Fiery scenes have erupted outside the Dunedin Town Hall this morning, as climate action protesters blockaded entrances and jostled to prevent delegates entering the Minerals Forum conference.
Police officers have tried and failed to remove protesters who linked arms to prevent access to the venue.
There were heated confrontations as police tried to pull protesters away from the doors.
Deborah Robb (60) had her glasses broken during the incident and spoke out against "heavy-handed" police tactics.
A prolonged confrontation between police and protesters had momentarily calmed down by 8.40am.
Protesters and police wearing high-vis gear had been pushing at each other for about five minutes before protesters linked arms and sang protest chants such as "we're non-violent, how about you?" outside the Harrop Street entrance to the Glenro Auditorium.
Police had used bolt cutters to cut chains placed on doors by protesters.
A reporter on the scene described the mood as tense and boisterous, but no arrests had been made.
An organiser earlier said some delegates had managed to beat protesters by arriving about 6am, earlier than announced.
But about 7am, several delegates were blocked from entering the protest by boisterous protesters.
It was unclear how many had made it in before the blockade and many delegates were still milling around on Harrop St just before 9am.
Cries of "you're on the wrong side of history mate" and "get a job in solar!" erupted from the protesters as the delegates traipsed back up Moray Pl towards their hotel.
Singing protesters locked arms to blockade entrances to the town hall on Harrop St and Moray Pl, backed by a line of police and Red Badge security.
Harried-looking delegates were seen being escorted to rear entrances from about 6.30am.
Builder Chris Naylor (60), who had travelled from Central Otago for the protest and was wearing the badge of direct action climate protest group Extinction Rebellion, approached and confronted a delegate attempting to access the conference.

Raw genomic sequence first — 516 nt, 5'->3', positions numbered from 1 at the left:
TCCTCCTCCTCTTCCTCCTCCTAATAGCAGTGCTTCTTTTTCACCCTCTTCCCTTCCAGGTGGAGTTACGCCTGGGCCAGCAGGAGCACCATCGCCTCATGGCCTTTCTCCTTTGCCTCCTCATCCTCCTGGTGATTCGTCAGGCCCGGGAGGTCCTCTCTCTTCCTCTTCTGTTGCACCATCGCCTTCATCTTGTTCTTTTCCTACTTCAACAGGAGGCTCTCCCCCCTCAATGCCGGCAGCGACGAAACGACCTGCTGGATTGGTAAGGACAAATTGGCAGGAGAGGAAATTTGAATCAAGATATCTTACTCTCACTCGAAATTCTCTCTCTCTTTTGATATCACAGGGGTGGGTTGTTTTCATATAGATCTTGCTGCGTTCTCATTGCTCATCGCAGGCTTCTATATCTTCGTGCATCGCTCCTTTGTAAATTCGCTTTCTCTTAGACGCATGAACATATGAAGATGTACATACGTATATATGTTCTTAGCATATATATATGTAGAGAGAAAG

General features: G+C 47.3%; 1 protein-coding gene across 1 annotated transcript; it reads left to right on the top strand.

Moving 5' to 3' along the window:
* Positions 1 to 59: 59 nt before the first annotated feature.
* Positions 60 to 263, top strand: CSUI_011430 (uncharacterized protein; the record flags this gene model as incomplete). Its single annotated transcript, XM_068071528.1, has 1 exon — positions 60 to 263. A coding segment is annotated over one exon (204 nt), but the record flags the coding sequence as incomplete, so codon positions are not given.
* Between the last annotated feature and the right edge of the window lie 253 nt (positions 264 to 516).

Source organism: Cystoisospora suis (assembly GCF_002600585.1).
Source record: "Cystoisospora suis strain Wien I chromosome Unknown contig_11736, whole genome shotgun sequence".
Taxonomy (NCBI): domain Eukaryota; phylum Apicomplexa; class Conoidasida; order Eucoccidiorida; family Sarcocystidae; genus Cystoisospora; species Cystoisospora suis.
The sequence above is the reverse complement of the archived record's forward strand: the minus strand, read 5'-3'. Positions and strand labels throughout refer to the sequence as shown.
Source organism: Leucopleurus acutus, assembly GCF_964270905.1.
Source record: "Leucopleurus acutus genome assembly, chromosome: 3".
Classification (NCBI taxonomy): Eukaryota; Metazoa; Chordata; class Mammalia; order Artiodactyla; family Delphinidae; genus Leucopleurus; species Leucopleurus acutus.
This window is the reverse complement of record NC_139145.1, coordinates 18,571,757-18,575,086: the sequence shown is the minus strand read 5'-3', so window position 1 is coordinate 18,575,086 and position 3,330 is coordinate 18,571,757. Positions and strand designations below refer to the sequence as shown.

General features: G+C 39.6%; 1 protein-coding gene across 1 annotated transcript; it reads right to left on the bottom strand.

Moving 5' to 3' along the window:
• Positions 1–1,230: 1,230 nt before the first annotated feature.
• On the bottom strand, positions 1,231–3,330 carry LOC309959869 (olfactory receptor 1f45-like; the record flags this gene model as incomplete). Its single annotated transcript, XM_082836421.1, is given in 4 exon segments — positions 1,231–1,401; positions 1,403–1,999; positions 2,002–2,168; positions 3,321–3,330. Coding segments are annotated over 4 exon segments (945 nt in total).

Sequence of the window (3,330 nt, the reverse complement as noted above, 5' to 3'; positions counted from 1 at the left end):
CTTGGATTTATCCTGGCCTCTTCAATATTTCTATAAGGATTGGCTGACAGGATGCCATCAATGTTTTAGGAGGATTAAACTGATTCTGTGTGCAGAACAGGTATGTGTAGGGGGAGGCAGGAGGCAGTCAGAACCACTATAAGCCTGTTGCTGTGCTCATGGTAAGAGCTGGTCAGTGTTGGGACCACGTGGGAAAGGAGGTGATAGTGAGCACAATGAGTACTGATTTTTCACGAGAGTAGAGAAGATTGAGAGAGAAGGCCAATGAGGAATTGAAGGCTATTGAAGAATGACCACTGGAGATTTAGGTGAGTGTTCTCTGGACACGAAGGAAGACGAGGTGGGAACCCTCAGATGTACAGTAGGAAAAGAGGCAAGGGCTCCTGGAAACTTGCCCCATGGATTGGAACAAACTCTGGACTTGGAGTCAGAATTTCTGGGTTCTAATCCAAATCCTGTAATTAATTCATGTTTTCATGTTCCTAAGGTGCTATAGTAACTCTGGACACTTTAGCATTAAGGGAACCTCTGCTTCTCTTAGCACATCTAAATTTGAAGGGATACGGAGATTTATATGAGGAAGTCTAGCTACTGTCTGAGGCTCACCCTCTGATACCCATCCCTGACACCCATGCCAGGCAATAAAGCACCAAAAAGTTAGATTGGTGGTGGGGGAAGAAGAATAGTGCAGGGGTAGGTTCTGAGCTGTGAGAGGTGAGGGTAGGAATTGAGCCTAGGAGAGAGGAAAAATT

"The guy says to me 'oh we're doing alright' and I said 'how do you sleep at night?'''
"It's greed that's doing this, they just think they can carry on and it'll be someone else's problem.
"What does he tell his children, when they say: what did you do when the planet was burning up?"
"They're not only burning dinosaurs they are dinosaurs."
When the Otago Daily Times approached a group of delegates standing in the Octagon after they were stopped from entering the town hall, most declined to comment.
But one woman delegate, who declined to be named, alleged protesters had pushed her, and one had wrapped his limbs around her in a forceful attempt to stop her entering the forum, she said.
"It's not a peaceful protest.''
Starting today, the three-day forum will be attended by representatives of the country's largest mining companies, including the chief executives of Oceana Gold, Bathurst Resources, CRL Energy and would-be West Coast gold-miner Tasman Mining.
CRL Energy will be looking at West Coast opportunities from underground coal deposits.
Under the banner of "Meeting the climate challenge" is Prof Susan Krumdieck, from the University of Canterbury, whose transition research includes new methodologies to shift away from fossil fuel use.
- Otago Daily Times